Hip-hoppers generally don't pick things to sample on the basis of nostalgia, though sometimes they do. Often, they deliberately pick (or have picked for them) stuff they consider lame and wouldn't be caught dead listening to. Either because they thereby prove their awesomeness by spinning it into gold, or simply because it fits the end-product they're going for. However little they understand good songwriting, in the end product they're usually going for something concrete: what gets butts on the dance floor. Or merely what sticks in people's heads. So there remains a musical goal, if at the lowest level possible.

Abrams, on the other hand, seeks to sell tickets, for sure. Beyond that, I can't say. I'm not certain he's interested in producing movies that hold together as movies while you watch them. To me, they come off as just a series of things happening.

Blogger tublecane December 18, 2017 6:34 PM  

To bolster the point about Star Wars being Space Opera a bit, aside from Dune, the major literary source Lucas drew upon was the Lensman series, which is usually considered space opera.

Then there's the fact that it's a pejorative term, as with "soap opera" or "horse opera" (i.e. romantic, sappy, wide-ranging Western). It's applied to formulaic and hacky work, and I think this thread has documented all the ways in which Star Wars cobbles together story elements from various sources and genres, untied to a particular discipline and in a less than heroically original manner.

The basic story elements are present: space, melodrama, interplanetary intrigue, war, and romance often of the knightly variety, damsels in distress and all that. Basically, romantic war fantasy in space with futuristic technology.

Blogger Fenris Wulf December 18, 2017 6:53 PM  

I didn't know Bruce Bethke was involved with the design of MIDI! 35 years old and still on version 1.0 ...

Anonymous Anonymous December 18, 2017 8:27 PM  

Someone once described the original film as - a wizard and his farm-boy apprentice team up with a pirate to rescue a princess from a dark knight. SW is fantasy, always has been. When you try to see it as sci-fi it falls apart.

Blogger dfordoom December 19, 2017 12:28 AM  

17. Manwe

Since the genre of Science Fiction was created solely by white males and the greatest early sci-fi classics were written solely by white males for an audience of white males, does that mean it is "cultural appropriation" if anybody who is not a white male tries to write a Science Fiction tale?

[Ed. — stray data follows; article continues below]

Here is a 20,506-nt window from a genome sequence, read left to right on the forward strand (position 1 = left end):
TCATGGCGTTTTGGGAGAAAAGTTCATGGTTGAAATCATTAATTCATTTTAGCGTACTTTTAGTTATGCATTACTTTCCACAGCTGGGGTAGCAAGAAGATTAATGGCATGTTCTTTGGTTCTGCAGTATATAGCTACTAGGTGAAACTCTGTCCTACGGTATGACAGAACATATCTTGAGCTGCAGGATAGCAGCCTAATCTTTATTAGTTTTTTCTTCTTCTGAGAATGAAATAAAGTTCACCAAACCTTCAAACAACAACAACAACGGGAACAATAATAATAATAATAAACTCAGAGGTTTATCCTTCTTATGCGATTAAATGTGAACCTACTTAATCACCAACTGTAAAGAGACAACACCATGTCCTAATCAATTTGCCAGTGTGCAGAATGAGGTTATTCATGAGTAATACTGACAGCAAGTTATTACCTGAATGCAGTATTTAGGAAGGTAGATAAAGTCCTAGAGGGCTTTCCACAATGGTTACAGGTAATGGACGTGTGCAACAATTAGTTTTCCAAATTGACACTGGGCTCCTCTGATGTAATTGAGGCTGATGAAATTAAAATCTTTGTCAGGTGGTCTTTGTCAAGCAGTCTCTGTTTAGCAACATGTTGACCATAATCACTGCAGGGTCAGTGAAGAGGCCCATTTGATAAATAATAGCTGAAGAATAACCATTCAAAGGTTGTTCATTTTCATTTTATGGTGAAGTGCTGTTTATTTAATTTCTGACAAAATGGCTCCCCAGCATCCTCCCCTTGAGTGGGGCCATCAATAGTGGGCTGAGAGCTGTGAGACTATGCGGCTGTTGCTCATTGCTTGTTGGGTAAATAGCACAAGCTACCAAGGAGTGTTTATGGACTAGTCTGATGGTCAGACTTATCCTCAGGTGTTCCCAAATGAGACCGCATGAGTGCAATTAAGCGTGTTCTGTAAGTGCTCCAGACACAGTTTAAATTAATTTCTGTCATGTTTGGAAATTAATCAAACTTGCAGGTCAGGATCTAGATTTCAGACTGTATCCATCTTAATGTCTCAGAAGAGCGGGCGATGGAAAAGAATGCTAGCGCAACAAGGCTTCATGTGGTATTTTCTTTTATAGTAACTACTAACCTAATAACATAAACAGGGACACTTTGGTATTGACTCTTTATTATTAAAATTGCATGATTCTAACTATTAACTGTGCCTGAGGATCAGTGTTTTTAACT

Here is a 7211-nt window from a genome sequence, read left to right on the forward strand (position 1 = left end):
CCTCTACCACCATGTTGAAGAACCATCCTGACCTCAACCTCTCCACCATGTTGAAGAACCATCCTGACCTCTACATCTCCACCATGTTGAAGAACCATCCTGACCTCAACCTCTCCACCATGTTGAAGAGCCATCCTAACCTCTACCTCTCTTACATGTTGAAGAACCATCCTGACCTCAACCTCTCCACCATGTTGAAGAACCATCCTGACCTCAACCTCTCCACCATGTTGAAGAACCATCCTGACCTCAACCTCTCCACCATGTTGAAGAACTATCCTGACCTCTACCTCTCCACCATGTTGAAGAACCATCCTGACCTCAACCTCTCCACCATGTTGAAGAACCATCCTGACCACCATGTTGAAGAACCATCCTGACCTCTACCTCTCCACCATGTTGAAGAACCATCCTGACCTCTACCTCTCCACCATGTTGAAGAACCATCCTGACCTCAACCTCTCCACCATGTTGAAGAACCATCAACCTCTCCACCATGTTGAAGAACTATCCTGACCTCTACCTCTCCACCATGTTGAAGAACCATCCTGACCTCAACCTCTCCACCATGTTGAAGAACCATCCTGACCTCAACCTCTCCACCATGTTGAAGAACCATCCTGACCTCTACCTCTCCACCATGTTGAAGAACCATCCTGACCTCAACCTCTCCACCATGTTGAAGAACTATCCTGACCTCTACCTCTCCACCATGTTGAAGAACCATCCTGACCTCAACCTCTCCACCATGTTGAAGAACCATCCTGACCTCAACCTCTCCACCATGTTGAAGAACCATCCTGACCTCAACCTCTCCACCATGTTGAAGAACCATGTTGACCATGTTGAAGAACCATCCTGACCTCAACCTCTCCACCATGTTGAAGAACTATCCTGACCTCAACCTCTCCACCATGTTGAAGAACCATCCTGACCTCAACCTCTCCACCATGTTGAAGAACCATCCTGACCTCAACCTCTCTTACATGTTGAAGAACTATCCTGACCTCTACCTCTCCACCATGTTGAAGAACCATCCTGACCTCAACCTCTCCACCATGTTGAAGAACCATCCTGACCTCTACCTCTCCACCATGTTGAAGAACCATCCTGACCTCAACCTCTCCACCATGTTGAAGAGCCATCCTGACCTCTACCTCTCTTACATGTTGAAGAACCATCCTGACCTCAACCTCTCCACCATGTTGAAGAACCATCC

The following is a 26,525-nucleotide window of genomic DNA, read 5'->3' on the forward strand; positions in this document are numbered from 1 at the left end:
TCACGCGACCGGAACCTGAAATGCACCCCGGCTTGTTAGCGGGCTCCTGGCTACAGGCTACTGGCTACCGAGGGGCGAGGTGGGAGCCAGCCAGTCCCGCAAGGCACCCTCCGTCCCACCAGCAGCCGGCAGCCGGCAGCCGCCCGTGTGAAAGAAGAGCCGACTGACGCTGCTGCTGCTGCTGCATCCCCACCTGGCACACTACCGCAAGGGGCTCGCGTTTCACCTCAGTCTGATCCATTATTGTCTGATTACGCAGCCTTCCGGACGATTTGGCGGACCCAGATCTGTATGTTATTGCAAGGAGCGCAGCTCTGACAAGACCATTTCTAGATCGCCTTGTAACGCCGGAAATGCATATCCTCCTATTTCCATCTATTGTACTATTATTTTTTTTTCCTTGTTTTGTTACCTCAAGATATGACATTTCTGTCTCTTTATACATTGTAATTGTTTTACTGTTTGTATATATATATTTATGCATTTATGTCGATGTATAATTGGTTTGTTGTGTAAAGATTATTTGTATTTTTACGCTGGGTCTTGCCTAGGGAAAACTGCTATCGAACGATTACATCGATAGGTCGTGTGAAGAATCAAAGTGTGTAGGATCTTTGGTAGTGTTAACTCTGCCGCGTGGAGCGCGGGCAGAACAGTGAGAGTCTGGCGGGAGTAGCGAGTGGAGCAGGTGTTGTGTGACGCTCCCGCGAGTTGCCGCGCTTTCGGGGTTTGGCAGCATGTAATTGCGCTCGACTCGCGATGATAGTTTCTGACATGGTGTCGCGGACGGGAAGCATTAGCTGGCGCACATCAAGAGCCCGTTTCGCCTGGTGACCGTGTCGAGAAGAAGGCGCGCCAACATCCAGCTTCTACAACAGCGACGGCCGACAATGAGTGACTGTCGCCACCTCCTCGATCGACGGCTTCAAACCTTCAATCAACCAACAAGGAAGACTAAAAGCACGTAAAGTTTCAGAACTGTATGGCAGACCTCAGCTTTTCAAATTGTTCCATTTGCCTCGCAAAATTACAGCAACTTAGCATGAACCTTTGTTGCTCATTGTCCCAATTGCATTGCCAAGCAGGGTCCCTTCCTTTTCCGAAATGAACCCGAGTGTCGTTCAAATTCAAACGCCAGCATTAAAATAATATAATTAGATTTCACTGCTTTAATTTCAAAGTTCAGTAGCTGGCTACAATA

So far only males have written science fiction successfully. Women just aren't interested in writing actual science fiction.

Women have written some excellent sword-and-planet stuff though. That's a genre that appeals to them and they do it well.

I can't see why Asians couldn't write good science fiction. I assume there must be Japanese science fiction writers.

One odd thing is that it seems it be a bit of a northern European thing. Maybe even a Protestant thing? Catholic countries don't seem to produce much SF. There was lots of French science fiction in the 19th century but France hardly qualifies as a Catholic country (even in the 19th century). Russians seem to have been pretty fond of SF right from the start, again a non-Catholic country.

Blogger Snidely Whiplash December 19, 2017 1:01 AM  

dfordoom wrote:One odd thing is that it seems it be a bit of a northern European thing. Maybe even a Protestant thing? Catholic countries don't seem to produce much SF. There was lots of French science fiction in the 19th century but France hardly qualifies as a Catholic country (even in the 19th century).
1) find me a SF author that identifies as Protestant.
2) Poland has the BEST sci-fi.

Anonymous Qadgop the Mercotan December 19, 2017 7:01 AM  

@85. dfordoom
Yes, there are Japanese science fiction writers; some of them even get English translations as well as the inevitable anime adaptations.

Blogger tublecane December 19, 2017 11:23 AM  

@85-I don't know about the output of Catholic countries, but there are an awful lot of Catholic sci-fi authors, and moreover a lot of sci-fi with specifically Catholic themes and subject matter. Probably more than you'd guess with no prior knowledge.

Anonymous Joe Author December 19, 2017 1:04 PM  

Is Star Wars science fiction? For some, yes. For others, no. It's really up to the person. Regardless, some people will love it, other people will hate it. Disney will produce the films they believe should be the vision of Star Wars, and the audience will decide to what extent they will "buy into it", as well as they should.

Write what you want. Produce what you want. Buy what you want.

Blogger flyingtiger December 20, 2017 1:56 AM  

When I was a young lad, I had a model kit where you had to build your own electric engine. It worked! I would not call myself an electrical engineer, even though I was more qualified than clock boy. In my life, I have changed tires, oil replaced fan belts and wipers and even tuned my car. I would not consider myself a auto mechanic or an engineer. The examples given show basic skills. I expect people traveling through space to know how to make basic repairs and maintenance.

Anonymous Sunderr December 20, 2017 1:04 PM  

Interesting, that's a perfect description of what Star Wars is. I always accepted the notion that it's a "space western" without putting much thought into it. But it's actually fantasy.

Blogger Greg Hunt December 22, 2017 6:00 PM  

Just found this in a random Youtube video:

David Prowse being interviewed in 1980, relates George Lucas calling him for the interview, who described the movie "as a sort of space fantasy".

https://www.youtube.com/watch?v=eflef8NDAno

The "Space fantasy" part is at about 2:04.

Post a Comment

Rules of the blog
Please do not comment as "Anonymous". Comments by "Anonymous" will be spammed.

<< Home

Newer Posts Older Posts